Despite the downturn, our chapter has made remarkable strides in 2009 and 2010 thanks to a stellar group of chairs, committees and members who I am fortunate to lead. We have been able to offer valuable programs at a fraction of the cost. We held a successful and educational PRSA 2010 Michigan Conference in the spring. Thanks to the leadership of our Sponsorships/Fundraising Chair Jennifer Flowers, APR, have secured well above our target for 2010-2011 sponsors (thank you, sponsors), so we are on our way toward rebuilding a strong, profitable chapter.
Because of this success, I am proud to showcase our chapter at the 2010 East Central District PRSA Quick Start Conference, Sept. 25, that will be attended by incoming PRSA chapter presidents from throughout the region. I have been invited to speak on, “The Challenge of Leading your Chapter in Challenging Times.”
While there’s always more to be done, I’m reminded often to slow down and to enjoy the journey, rather than hurrying through just seeking the destination. So let’s enjoy the ride. Are you part of the journey? We welcome you to join us. After all, time sure flies!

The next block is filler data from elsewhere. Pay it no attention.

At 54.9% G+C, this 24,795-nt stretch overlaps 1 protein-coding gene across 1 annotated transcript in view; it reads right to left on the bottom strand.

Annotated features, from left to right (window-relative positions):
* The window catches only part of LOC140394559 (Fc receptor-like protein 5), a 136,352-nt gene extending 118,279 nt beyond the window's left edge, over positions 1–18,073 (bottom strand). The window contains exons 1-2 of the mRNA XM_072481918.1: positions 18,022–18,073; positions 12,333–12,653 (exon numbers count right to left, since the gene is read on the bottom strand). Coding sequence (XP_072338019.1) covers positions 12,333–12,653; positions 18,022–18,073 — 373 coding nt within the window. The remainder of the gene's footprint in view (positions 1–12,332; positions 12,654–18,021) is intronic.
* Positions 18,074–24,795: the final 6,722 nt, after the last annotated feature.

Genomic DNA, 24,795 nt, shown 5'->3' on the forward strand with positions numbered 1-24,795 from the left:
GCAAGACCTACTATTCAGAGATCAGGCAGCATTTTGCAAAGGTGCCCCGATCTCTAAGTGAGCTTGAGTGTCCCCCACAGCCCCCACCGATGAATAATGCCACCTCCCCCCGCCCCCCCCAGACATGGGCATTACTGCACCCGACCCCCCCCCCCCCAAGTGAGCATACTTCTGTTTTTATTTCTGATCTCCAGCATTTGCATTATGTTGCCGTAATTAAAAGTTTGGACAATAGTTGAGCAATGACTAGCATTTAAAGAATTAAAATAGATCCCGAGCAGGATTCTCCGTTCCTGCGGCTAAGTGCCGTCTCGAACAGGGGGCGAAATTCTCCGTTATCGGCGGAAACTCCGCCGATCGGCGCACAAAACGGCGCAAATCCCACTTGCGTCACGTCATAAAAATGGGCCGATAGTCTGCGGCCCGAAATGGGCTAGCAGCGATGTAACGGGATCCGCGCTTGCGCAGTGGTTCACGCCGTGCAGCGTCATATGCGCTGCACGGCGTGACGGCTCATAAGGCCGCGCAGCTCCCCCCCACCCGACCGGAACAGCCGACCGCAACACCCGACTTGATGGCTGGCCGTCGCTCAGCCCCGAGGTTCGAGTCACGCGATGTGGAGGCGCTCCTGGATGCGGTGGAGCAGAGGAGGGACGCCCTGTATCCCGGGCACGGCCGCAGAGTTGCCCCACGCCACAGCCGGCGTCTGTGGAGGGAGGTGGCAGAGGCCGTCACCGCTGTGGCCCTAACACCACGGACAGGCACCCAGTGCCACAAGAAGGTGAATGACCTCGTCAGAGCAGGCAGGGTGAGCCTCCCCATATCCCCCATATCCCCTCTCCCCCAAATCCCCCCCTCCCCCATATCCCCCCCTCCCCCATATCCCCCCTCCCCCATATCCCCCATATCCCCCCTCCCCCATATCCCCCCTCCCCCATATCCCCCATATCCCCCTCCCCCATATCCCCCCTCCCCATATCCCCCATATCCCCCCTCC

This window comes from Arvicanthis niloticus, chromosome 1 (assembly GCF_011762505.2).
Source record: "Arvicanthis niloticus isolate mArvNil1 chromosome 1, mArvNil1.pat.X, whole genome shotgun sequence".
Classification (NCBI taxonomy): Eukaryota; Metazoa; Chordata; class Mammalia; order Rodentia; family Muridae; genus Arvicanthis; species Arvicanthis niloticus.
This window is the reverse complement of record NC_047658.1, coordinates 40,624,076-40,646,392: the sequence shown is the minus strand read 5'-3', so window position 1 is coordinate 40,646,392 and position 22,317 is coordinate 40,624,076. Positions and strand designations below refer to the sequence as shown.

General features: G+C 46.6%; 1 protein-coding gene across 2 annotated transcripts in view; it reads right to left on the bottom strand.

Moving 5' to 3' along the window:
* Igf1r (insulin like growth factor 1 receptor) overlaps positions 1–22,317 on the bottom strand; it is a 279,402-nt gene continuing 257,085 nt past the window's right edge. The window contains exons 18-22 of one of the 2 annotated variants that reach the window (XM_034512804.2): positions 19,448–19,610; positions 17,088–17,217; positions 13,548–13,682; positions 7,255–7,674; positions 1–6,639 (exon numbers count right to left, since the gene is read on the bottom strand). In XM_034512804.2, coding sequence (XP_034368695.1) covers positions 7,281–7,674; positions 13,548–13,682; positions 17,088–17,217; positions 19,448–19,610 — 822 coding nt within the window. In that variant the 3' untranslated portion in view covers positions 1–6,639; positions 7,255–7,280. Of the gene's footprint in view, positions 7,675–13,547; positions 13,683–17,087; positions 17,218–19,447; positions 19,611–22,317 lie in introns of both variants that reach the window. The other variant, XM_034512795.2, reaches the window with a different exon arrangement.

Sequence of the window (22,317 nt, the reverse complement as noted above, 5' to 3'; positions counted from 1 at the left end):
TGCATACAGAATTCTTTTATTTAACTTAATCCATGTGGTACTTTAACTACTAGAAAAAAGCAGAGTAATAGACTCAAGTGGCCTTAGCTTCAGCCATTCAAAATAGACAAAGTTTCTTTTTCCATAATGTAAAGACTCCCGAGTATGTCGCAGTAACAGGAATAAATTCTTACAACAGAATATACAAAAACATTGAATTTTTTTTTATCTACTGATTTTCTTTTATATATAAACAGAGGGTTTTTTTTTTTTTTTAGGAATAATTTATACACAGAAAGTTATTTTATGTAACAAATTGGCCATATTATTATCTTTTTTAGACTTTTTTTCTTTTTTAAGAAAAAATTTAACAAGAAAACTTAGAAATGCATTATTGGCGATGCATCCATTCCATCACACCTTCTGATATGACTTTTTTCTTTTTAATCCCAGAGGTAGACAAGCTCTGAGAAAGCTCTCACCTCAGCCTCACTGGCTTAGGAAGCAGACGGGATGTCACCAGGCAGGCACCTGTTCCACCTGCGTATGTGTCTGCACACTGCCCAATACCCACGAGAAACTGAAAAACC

By Rich Donley, APR
Thanks to all of those who participated in our chapter survey in June and July regarding accreditation, which was spearheaded by PRSA-Detroit Board Director Kim Eberhardt.
The PRSA-Detroit Board decided to poll its members as a result of the amendment expected to go before the Assembly at the PRSA 2010 International Conference about whether board members should be required to be Accredited in Public Relations (APR).
A petition was started by six PRSA (not PRSA-Detroit) members who formed an ad hoc committee, The Committee for a Democratic PRSA, to advocate for the repeal of a national bylaw requiring that national officers and board members be APR. The committee argues that because 80 percent of PRSA members do not hold APR status, national leadership is not truly representative of the membership.